Publications by authors named "Donna S Bender"

50 Publications

Borderline personality disorder diagnosis in a new key.

Borderline Personal Disord Emot Dysregul 2019 2;6:18. Epub 2019 Dec 2.

20University of Arizona, 1501 N. Campbell Avenue, PO Box 245017, Tucson, AZ 85724 USA.

Background: Conceptualizations of personality disorders (PD) are increasingly moving towards dimensional approaches. The definition and assessment of borderline personality disorder (BPD) in regard to changes in nosology are of great importance to theory and practice as well as consumers. We studied empirical connections between the traditional DSM-5 diagnostic criteria for BPD and Criteria A and B of the Alternative Model for Personality Disorders (AMPD).

Method: Raters of varied professional backgrounds possessing substantial knowledge of PDs ( = 20) characterized BPD criteria with the four domains of the Level of Personality Functioning Scale (LPFS) and 25 pathological personality trait facets. Mean AMPD values of each BPD criterion were used to support a nosological cross-walk of the individual BPD criteria and study various combinations of BPD criteria in their AMPD translation. The grand mean AMPD profile generated from the experts was compared to published BPD prototypes that used AMPD trait ratings and the DSM-5-III hybrid categorical-dimensional algorithm for BPD. Divergent comparisons with DSM-5-III algorithms for other PDs and other published PD prototypes were also examined.

Results: Inter-rater reliability analyses showed generally robust agreement. The AMPD profile for BPD criteria rated by individual BPD criteria was not isomorphic with whole-person ratings of BPD, although they were highly correlated. Various AMPD profiles for BPD were generated from theoretically relevant but differing configurations of BPD criteria. These AMPD profiles were highly correlated and showed meaningful divergence from non-BPD DSM-5-III algorithms and other PD prototypes.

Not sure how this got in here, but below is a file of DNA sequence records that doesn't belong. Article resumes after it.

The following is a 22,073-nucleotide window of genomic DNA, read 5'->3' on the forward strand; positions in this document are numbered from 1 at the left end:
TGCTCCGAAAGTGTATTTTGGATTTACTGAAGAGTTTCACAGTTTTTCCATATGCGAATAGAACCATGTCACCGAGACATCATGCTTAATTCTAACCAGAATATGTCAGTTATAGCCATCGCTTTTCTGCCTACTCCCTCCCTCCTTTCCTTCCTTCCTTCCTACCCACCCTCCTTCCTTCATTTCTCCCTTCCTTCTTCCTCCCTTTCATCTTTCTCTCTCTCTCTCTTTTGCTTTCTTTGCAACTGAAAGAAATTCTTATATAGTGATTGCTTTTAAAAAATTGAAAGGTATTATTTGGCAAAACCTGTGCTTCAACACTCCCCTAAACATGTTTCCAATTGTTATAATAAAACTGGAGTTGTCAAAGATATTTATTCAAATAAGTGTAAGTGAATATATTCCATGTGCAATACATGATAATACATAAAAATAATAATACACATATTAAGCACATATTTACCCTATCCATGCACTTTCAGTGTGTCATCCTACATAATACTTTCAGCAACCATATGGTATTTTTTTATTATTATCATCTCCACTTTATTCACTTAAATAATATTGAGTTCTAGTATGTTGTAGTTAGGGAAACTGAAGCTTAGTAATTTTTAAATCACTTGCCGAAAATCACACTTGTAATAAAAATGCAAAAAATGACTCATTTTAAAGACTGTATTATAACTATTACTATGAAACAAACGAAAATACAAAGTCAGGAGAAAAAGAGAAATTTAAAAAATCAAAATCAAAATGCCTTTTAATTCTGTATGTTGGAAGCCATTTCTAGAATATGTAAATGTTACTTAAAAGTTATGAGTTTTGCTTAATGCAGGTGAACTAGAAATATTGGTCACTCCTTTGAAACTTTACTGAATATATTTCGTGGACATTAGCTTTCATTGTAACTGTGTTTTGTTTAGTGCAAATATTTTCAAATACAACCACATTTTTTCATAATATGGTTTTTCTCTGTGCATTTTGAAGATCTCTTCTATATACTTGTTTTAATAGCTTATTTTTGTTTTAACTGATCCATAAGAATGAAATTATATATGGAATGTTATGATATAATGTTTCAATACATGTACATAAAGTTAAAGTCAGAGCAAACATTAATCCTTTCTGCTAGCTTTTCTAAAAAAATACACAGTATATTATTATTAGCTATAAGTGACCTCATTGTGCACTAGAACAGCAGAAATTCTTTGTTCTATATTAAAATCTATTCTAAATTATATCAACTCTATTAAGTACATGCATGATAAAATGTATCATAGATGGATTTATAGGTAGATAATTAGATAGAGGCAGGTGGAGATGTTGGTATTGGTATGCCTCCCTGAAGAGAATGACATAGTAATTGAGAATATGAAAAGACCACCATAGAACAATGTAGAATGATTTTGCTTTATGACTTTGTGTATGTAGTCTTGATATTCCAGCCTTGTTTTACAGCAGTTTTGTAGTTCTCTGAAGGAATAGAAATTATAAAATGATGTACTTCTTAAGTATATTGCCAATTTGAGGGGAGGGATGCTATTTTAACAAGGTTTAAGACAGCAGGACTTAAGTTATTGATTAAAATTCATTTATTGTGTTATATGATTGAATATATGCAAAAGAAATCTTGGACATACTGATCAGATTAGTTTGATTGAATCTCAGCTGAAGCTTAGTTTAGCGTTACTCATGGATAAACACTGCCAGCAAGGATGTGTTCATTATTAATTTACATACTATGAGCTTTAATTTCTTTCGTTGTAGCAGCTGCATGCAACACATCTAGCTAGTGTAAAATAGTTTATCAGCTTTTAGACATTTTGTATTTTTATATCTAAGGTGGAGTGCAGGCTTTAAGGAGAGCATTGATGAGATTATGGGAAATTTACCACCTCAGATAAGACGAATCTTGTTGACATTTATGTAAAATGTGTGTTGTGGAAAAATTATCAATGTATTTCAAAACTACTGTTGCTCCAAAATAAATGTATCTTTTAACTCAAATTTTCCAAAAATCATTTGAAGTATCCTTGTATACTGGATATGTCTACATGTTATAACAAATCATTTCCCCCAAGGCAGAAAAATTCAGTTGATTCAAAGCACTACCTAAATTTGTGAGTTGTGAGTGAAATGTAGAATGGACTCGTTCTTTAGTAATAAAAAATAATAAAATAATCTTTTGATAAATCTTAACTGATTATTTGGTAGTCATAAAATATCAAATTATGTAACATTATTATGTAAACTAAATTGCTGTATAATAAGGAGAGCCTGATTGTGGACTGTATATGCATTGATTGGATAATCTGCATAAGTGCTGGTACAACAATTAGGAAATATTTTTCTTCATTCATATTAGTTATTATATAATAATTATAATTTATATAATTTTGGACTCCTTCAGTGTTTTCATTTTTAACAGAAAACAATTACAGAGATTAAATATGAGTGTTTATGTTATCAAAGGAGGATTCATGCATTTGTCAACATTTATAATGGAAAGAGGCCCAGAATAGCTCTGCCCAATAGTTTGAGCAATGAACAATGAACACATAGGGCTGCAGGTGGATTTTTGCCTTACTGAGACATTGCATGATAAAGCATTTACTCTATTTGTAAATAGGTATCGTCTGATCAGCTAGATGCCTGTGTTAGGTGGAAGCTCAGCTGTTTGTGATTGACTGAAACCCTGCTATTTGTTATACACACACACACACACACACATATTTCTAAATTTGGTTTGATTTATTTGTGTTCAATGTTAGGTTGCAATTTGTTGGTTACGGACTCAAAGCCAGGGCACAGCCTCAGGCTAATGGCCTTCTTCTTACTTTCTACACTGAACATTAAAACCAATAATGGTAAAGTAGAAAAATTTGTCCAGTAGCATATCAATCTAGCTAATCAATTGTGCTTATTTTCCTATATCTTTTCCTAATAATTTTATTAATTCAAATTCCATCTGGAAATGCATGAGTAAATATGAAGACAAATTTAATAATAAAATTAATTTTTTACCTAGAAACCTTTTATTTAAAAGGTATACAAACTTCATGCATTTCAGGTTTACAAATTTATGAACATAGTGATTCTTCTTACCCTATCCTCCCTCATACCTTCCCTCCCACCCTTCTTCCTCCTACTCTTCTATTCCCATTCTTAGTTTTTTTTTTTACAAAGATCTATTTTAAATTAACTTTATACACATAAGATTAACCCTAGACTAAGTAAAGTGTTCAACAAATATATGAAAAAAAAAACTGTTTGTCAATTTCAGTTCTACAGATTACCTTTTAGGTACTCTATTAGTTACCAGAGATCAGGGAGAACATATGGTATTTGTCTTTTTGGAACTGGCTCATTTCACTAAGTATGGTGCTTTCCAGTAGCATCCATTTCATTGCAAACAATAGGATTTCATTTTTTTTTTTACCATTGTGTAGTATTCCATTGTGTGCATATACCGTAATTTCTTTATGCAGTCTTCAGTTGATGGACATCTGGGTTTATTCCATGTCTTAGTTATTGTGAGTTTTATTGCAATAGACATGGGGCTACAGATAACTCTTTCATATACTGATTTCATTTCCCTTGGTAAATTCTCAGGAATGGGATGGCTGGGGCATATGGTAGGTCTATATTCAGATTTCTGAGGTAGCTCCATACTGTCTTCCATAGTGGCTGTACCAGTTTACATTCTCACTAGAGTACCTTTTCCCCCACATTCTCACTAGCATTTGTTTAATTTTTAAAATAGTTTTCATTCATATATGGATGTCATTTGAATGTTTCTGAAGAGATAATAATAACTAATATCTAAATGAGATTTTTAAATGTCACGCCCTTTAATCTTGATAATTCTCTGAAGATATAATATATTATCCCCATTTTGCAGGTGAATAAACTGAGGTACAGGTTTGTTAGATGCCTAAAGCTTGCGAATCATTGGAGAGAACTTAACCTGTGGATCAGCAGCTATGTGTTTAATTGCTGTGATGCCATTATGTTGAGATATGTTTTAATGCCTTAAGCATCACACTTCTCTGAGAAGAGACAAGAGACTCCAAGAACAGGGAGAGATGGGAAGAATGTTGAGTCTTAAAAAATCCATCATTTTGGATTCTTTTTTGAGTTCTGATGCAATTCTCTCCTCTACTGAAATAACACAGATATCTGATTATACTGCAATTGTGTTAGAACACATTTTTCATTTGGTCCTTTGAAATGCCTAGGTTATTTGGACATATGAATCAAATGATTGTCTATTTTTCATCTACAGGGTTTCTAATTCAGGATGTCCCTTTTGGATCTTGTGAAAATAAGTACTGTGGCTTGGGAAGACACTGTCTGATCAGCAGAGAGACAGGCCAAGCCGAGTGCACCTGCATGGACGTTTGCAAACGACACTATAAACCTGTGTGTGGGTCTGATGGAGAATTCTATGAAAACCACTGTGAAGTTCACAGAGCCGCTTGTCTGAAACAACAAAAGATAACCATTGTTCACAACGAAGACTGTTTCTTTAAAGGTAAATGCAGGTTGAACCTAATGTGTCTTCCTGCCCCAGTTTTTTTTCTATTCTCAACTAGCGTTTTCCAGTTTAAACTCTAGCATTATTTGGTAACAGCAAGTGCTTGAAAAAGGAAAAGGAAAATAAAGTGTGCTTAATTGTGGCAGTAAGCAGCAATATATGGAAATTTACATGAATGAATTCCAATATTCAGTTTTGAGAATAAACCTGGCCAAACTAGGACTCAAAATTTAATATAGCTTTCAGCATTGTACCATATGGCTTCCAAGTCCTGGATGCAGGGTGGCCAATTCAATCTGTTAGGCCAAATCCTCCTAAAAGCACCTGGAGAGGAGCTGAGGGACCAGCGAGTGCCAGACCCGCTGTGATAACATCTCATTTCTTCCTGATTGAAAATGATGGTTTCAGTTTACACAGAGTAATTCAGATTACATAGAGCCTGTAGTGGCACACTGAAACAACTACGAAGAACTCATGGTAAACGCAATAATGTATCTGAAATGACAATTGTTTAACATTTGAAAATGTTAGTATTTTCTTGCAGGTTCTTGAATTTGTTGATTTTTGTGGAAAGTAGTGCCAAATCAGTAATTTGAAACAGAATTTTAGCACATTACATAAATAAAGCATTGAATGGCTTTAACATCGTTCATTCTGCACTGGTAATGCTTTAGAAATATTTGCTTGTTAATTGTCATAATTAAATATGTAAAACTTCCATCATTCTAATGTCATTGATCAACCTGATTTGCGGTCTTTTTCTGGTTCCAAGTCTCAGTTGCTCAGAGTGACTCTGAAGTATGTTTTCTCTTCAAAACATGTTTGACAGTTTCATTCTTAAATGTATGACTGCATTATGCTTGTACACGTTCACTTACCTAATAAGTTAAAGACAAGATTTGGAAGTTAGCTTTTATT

Conclusions: Results show that traditional DSM BPD diagnosis reflects a common core of PD severity, largely composed of LPFS and the pathological traits of anxiousness, depressively, emotional lability, and impulsivity. Results confirm the traditional DSM criterion-based BPD diagnosis can be reliably cross-walked with the full AMPD scheme, and both approaches share substantial construct overlap. This relative equivalence suggests the vast clinical and research literatures associated with BPD may be brought forward with DSM-5-III diagnosis of BPD.
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http://dx.doi.org/10.1186/s40479-019-0116-1DOI Listing
http://www.ncbi.nlm.nih.gov/pmc/articles/PMC6886204PMC
December 2019

Evaluation of Diagnostic Thresholds for Criterion A in the Alternative Model for Personality Disorders.

J Pers Disord 2019 Nov 4:1-22. Epub 2019 Nov 4.

Department of Mental Health, Sorlandet Hospital, Arendal, Norway.

The Level of Personality Functioning Scale (LPFS) of the Alternative Model for Personality Disorders (AMPD) was formulated to assess the presence and severity of personality disorders (PDs). Moderate impairment (Level 2) in personality functioning, as measured by the LPFS, was incorporated into the AMPD as a diagnostic threshold for PD in Criterion A of the general criteria, as well as for the "any two areas present" rule for assigning a specific PD diagnosis. This study represents the first evaluation of the diagnostic decision rules for Criterion A, in a clinical sample ( = 282). The results indicate that an overall diagnostic threshold for PDs should be used with caution because it may not identify all PDs. The "any two areas present" rule proved to be a reasonable alternative, although this finding should be interpreted with caution because the LPFS does not measure the disorder-specific A criteria.
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http://dx.doi.org/10.1521/pedi_2019_33_455DOI Listing
November 2019

Level of personality functioning as a predictor of psychosocial functioning-Concurrent validity of criterion A.

Personal Disord 2020 03 3;11(2):79-90. Epub 2019 Oct 3.

Department of Psychiatry.